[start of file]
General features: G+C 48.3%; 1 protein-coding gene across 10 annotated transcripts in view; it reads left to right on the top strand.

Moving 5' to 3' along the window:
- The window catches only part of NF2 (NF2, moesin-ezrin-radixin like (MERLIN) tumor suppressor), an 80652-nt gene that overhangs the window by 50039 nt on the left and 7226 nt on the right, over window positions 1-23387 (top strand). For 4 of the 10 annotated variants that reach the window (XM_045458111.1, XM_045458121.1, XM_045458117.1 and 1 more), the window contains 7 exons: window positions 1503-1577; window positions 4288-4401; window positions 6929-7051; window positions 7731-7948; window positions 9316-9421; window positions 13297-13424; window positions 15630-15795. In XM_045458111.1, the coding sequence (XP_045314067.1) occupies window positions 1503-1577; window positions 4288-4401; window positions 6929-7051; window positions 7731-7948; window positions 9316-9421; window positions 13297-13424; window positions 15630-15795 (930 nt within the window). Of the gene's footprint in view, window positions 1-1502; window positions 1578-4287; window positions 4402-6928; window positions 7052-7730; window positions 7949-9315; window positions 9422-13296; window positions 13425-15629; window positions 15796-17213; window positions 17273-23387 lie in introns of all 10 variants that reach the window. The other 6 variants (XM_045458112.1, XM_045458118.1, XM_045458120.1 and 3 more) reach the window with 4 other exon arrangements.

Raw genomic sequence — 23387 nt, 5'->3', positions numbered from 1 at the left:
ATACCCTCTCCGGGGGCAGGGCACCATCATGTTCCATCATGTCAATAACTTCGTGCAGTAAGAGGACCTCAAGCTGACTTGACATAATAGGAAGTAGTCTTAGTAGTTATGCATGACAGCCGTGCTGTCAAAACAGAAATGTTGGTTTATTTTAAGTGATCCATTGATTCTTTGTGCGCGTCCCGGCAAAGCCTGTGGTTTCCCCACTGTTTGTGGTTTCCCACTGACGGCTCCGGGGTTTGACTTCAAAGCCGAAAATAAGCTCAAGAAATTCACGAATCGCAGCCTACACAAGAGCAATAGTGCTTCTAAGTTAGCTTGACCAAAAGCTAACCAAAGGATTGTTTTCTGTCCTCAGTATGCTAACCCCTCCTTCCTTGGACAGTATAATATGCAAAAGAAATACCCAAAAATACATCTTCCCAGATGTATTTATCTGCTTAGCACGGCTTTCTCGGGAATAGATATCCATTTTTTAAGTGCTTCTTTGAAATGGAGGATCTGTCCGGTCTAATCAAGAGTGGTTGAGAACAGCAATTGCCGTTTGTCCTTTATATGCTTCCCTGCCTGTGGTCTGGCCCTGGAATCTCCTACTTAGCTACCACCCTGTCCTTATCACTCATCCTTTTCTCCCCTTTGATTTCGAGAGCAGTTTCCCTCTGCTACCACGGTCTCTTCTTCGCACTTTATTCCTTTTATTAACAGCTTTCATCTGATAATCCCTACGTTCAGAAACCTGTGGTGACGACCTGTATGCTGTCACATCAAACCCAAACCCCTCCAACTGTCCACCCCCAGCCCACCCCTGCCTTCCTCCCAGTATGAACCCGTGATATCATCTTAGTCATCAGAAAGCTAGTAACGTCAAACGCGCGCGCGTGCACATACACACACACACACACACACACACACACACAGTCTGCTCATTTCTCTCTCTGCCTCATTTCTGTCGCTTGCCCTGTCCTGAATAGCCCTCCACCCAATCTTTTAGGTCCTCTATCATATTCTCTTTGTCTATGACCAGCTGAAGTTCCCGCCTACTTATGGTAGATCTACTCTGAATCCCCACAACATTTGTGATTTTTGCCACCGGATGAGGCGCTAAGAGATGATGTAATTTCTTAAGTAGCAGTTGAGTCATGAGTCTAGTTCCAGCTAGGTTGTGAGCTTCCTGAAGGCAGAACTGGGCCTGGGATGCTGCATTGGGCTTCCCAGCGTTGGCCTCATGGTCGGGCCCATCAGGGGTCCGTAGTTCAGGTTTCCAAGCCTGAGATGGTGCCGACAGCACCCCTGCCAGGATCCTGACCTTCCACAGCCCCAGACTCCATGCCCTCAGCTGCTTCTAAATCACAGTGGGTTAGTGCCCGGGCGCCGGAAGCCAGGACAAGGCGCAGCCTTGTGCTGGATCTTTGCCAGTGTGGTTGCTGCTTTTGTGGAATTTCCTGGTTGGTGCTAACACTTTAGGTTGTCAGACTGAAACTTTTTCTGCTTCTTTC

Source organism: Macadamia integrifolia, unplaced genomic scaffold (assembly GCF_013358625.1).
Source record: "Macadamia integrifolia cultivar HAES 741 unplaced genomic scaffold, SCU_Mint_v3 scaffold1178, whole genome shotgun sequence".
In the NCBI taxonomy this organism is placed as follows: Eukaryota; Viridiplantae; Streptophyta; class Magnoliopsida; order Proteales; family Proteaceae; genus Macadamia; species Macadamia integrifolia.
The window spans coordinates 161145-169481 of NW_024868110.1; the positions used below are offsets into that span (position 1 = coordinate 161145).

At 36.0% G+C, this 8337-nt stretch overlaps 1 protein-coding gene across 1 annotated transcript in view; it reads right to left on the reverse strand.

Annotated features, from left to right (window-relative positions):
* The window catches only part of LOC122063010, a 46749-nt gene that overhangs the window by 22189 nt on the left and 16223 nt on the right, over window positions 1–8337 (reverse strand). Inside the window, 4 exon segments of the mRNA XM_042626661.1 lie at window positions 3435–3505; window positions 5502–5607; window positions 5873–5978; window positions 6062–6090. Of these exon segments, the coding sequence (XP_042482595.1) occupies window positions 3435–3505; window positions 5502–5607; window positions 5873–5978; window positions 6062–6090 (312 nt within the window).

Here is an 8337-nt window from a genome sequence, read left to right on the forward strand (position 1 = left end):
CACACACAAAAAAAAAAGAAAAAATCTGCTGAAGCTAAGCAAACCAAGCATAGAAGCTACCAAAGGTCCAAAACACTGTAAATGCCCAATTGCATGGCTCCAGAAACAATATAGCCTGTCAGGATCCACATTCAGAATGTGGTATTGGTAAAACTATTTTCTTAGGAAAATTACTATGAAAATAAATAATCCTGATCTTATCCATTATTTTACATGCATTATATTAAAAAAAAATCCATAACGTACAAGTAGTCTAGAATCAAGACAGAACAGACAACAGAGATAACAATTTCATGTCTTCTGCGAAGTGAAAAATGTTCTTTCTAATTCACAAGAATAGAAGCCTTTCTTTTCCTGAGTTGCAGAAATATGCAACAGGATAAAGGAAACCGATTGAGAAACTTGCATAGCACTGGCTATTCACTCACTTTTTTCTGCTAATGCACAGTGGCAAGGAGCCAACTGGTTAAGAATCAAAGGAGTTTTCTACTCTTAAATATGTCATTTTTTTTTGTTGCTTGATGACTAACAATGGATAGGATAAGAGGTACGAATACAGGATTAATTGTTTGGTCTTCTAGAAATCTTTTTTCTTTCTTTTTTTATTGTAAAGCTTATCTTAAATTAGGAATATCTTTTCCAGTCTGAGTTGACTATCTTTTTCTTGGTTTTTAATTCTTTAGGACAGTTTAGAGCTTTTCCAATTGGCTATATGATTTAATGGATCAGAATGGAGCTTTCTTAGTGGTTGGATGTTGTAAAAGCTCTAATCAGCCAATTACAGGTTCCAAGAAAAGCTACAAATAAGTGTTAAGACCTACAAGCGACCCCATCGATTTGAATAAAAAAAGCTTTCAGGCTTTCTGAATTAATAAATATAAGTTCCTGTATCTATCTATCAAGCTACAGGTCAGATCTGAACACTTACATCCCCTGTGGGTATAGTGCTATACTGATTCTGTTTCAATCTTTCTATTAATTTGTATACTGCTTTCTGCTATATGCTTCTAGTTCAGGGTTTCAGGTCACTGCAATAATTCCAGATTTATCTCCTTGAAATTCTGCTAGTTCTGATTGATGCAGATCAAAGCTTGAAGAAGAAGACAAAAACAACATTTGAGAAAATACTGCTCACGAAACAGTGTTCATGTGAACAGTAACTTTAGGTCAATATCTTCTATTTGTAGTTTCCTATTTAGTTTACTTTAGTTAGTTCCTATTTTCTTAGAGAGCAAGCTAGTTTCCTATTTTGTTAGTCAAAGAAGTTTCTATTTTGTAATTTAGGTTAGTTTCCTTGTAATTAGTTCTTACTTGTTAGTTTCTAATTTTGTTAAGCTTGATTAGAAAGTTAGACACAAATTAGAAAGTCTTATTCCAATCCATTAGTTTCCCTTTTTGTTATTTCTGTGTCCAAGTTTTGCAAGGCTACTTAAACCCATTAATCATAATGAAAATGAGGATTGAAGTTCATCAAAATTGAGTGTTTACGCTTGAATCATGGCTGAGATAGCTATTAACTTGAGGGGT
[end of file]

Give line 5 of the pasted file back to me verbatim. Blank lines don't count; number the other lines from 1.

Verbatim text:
ATACCCTCTCCGGGGGCAGGGCACCATCATGTTCCATCATGTCAATAACTTCGTGCAGTAAGAGGACCTCAAGCTGACTTGACATAATAGGAAGTAGTCTTAGTAGTTATGCATGACAGCCGTGCTGTCAAAACAGAAATGTTGGTTTATTTTAAGTGATCCATTGATTCTTTGTGCGCGTCCCGGCAAAGCCTGTGGTTTCCCCACTGTTTGTGGTTTCCCACTGACGGCTCCGGGGTTTGACTTCAAAGCCGAAAATAAGCTCAAGAAATTCACGAATCGCAGCCTACACAAGAGCAATAGTGCTTCTAAGTTAGCTTGACCAAAAGCTAACCAAAGGATTGTTTTCTGTCCTCAGTATGCTAACCCCTCCTTCCTTGGACAGTATAATATGCAAAAGAAATACCCAAAAATACATCTTCCCAGATGTATTTATCTGCTTAGCACGGCTTTCTCGGGAATAGATATCCATTTTTTAAGTGCTTCTTTGAAATGGAGGATCTGTCCGGTCTAATCAAGAGTGGTTGAGAACAGCAATTGCCGTTTGTCCTTTATATGCTTCCCTGCCTGTGGTCTGGCCCTGGAATCTCCTACTTAGCTACCACCCTGTCCTTATCACTCATCCTTTTCTCCCCTTTGATTTCGAGAGCAGTTTCCCTCTGCTACCACGGTCTCTTCTTCGCACTTTATTCCTTTTATTAACAGCTTTCATCTGATAATCCCTACGTTCAGAAACCTGTGGTGACGACCTGTATGCTGTCACATCAAACCCAAACCCCTCCAACTGTCCACCCCCAGCCCACCCCTGCCTTCCTCCCAGTATGAACCCGTGATATCATCTTAGTCATCAGAAAGCTAGTAACGTCAAACGCGCGCGCGTGCACATACACACACACACACACACACACACACACACAGTCTGCTCATTTCTCTCTCTGCCTCATTTCTGTCGCTTGCCCTGTCCTGAATAGCCCTCCACCCAATCTTTTAGGTCCTCTATCATATTCTCTTTGTCTATGACCAGCTGAAGTTCCCGCCTACTTATGGTAGATCTACTCTGAATCCCCACAACATTTGTGATTTTTGCCACCGGATGAGGCGCTAAGAGATGATGTAATTTCTTAAGTAGCAGTTGAGTCATGAGTCTAGTTCCAGCTAGGTTGTGAGCTTCCTGAAGGCAGAACTGGGCCTGGGATGCTGCATTGGGCTTCCCAGCGTTGGCCTCATGGTCGGGCCCATCAGGGGTCCGTAGTTCAGGTTTCCAAGCCTGAGATGGTGCCGACAGCACCCCTGCCAGGATCCTGACCTTCCACAGCCCCAGACTCCATGCCCTCAGCTGCTTCTAAATCACAGTGGGTTAGTGCCCGGGCGCCGGAAGCCAGGACAAGGCGCAGCCTTGTGCTGGATCTTTGCCAGTGTGGTTGCTGCTTTTGTGGAATTTCCTGGTTGGTGCTAACACTTTAGGTTGTCAGACTGAAACTTTTTCTGCTTCTTTC